WW2 Bomb Shelters
For domestic use, there were three main types of air-raid shelters:
This shelter was named after John Anderson (later Sir John), the then Home Secretary, who was responsible for Air Raid Precautions. The shelters were made from straight and curved galvanised corrugated steel panels, which were bolted together. Six curved panels, bolted at the top, formed the body of the shelter, and the straight panels formed the ends, with a door located in one end. The shelter was partially buried in the ground and was then provided with a concrete floor. There was often a small drainage sump in the floor to collect any water that found its way into the shelter. This type of shelter could accommodate up to six people.
These shelters had reinforced concrete roofs. They were often built in gardens or back yards, where they were sometimes partially below ground.
This type of shelter was named after Herbert Morrison, the then Minister of Home Security. It was an indoor steel 'table' shelter, assembled from a 'kit of parts' and bolted together inside the house. The steel top doubled as a table, and there were wire mesh panels around the four sides, with an entry door through one of the panels.
For public use, shelters were often brick-built with concrete roofs. Underground tunnels were used if they were available. Examples of this were the use of some London Underground tunnels as air raid shelters and, not far from where I live, the use of a part of the Victoria Tunnel at Newcastle upon Tyne as an air raid shelter. [see photo]
The Victoria Tunnel was built to carry coals from the Spital Tongues Colliery at Newcastle upon Tyne (sometimes known as Leazes Main Colliery), to the river Tyne near to Glasshouse Bridge. Construction of the tunnel began on 27 June 1839, and it was completed to its entrance from Tyne Street on 8 January 1842. The completed tunnel was approximately 4km long, and the total descent from the entrance at the colliery to the exit at the river Tyne was 68 metres.
The colliery closed in 1859-60 and the tunnel remained closed for almost 80 years until 1939, when the part of it which ran under the centre of Newcastle, at a depth of about 12 metres (sufficient to be considered bomb-proof) was converted into an air raid shelter at a cost of £37,000. The shelter had a seating capacity of 9,000. At the end of the war, most of the fittings were removed and all but one of the entrances that had been made into the tunnel were bricked up.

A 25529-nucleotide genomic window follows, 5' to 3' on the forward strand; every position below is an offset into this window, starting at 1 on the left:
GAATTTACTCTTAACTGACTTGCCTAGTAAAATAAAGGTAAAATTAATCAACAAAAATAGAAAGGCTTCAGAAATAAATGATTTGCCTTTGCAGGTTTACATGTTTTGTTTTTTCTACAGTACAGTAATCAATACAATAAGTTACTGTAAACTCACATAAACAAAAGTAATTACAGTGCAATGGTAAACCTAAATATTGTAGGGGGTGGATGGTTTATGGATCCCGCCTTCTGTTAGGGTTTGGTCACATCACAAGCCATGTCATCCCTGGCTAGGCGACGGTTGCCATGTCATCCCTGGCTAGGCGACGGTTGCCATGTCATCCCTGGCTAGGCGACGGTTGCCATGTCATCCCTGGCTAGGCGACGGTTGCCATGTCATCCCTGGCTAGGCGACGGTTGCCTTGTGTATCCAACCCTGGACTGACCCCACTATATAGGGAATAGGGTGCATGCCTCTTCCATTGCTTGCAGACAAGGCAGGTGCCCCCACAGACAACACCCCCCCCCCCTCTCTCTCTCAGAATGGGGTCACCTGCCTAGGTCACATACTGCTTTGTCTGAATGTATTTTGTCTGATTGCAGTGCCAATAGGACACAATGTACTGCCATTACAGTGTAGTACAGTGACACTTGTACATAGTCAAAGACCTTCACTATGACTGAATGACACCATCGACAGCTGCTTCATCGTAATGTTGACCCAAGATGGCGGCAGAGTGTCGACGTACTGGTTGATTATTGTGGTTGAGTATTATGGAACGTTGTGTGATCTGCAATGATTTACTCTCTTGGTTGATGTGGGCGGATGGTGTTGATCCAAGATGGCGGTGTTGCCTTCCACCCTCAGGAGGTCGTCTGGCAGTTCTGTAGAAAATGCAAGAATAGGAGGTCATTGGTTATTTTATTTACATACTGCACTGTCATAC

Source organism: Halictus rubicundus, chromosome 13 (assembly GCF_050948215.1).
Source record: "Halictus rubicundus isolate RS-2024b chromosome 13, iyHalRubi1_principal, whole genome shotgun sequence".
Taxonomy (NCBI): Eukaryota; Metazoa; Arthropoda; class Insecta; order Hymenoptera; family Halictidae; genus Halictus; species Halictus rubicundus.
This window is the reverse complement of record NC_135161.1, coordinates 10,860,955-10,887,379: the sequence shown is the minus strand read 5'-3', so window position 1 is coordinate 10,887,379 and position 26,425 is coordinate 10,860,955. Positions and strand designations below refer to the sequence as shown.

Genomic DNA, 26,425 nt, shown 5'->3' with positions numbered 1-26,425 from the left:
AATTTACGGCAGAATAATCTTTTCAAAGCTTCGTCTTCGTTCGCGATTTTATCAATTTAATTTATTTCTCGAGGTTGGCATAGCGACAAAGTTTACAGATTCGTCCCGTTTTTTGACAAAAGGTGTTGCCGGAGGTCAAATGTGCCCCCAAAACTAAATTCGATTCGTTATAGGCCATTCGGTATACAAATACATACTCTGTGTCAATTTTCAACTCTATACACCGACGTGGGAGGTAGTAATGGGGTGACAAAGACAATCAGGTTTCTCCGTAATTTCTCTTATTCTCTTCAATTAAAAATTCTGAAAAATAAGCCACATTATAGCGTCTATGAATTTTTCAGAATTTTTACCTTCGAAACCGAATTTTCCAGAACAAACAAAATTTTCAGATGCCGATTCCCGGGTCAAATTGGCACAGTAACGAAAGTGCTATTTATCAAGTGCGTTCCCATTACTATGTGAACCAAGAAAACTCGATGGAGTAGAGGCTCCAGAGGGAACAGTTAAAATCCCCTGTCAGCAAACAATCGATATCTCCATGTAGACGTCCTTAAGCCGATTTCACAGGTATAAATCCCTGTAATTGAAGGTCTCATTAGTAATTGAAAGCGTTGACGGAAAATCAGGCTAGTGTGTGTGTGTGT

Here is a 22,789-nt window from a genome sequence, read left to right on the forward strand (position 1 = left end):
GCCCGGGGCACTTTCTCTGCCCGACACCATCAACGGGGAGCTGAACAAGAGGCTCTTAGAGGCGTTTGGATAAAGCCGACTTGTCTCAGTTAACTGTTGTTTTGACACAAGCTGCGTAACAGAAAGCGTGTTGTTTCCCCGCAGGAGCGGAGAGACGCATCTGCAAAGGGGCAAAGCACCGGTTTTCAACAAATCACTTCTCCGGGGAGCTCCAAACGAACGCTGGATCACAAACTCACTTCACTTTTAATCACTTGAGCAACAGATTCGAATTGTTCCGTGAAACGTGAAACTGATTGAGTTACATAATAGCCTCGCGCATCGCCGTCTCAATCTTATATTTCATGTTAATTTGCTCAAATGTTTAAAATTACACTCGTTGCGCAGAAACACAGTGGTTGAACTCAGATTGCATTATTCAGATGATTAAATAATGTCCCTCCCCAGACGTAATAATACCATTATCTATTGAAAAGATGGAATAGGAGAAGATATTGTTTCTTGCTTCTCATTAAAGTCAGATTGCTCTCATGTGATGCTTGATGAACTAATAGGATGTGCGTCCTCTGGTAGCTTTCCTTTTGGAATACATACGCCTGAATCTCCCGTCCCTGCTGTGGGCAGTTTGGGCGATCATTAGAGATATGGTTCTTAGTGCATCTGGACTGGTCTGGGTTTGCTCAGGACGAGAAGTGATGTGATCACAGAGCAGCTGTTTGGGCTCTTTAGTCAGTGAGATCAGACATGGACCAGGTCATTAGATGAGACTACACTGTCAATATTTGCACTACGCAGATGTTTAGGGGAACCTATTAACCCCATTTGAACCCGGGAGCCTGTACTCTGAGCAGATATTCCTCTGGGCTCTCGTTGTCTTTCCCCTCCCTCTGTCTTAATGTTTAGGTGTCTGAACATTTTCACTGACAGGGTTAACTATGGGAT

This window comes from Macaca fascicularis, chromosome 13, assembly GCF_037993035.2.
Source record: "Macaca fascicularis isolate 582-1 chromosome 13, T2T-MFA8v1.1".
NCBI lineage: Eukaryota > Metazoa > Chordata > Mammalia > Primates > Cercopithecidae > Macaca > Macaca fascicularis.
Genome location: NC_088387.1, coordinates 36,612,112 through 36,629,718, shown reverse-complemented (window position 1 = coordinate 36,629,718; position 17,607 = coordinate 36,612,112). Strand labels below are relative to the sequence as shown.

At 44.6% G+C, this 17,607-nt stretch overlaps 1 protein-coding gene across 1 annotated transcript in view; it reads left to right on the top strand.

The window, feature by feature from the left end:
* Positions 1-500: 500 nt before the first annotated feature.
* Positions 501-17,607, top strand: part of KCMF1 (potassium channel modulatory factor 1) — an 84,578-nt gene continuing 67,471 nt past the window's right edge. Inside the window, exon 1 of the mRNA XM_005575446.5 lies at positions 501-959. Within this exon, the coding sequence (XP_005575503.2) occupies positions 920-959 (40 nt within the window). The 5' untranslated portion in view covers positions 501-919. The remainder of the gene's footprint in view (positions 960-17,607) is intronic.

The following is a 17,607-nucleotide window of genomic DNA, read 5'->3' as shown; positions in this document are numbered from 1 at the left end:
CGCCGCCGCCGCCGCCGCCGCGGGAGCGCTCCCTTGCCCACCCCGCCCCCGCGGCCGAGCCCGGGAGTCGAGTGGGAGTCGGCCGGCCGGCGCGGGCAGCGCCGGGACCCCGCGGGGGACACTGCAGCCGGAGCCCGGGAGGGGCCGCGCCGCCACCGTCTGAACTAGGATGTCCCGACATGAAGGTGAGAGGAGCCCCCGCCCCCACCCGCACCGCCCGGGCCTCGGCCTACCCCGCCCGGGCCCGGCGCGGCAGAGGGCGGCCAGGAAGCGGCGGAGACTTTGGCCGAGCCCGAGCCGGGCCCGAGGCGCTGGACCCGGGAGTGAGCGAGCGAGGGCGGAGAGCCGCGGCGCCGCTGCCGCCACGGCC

Apart from public air raid shelters, there were also shelters at many offices and factories and also at schools, coal mines etc. At the school I attended there were four air raid shelters, each about 25 metres long. These were brick built with reinforced concrete roofs. Each shelter was partially below ground. Inside the shelters there were rows of seats along each side, and two classes of children could be seated in each.
At one colliery near to where I lived there was access to the colliery via a ‘day-drift’ from the surface as well as by the pit-shaft. If there was an air raid, men who were down the pit stayed down until the ‘all clear’ was sounded. Men working above ground went down the day-drift a short way to where seats were provided, where they remained until the all clear was sounded.
A few years after the end of the war I started work at a colliery a few miles away and there was an underground tunnel about 130 metres long, located about 15 metres below ground level. This had been used as an air raid shelter by men working above ground, again men working underground stayed there during the air raid.
The area close to where I now live was very badly bombed and many houses were either demolished or were badly damaged. Today there are still a number of brick built air raid shelters that remain and are used as garden outhouses etc. At the local infants' school there is an air raid shelter buried underground adjacent to the school playground, at the junior school there is a former air raid warden’s shelter in the corner of the playground.
Text: © Copyright lan Vickers
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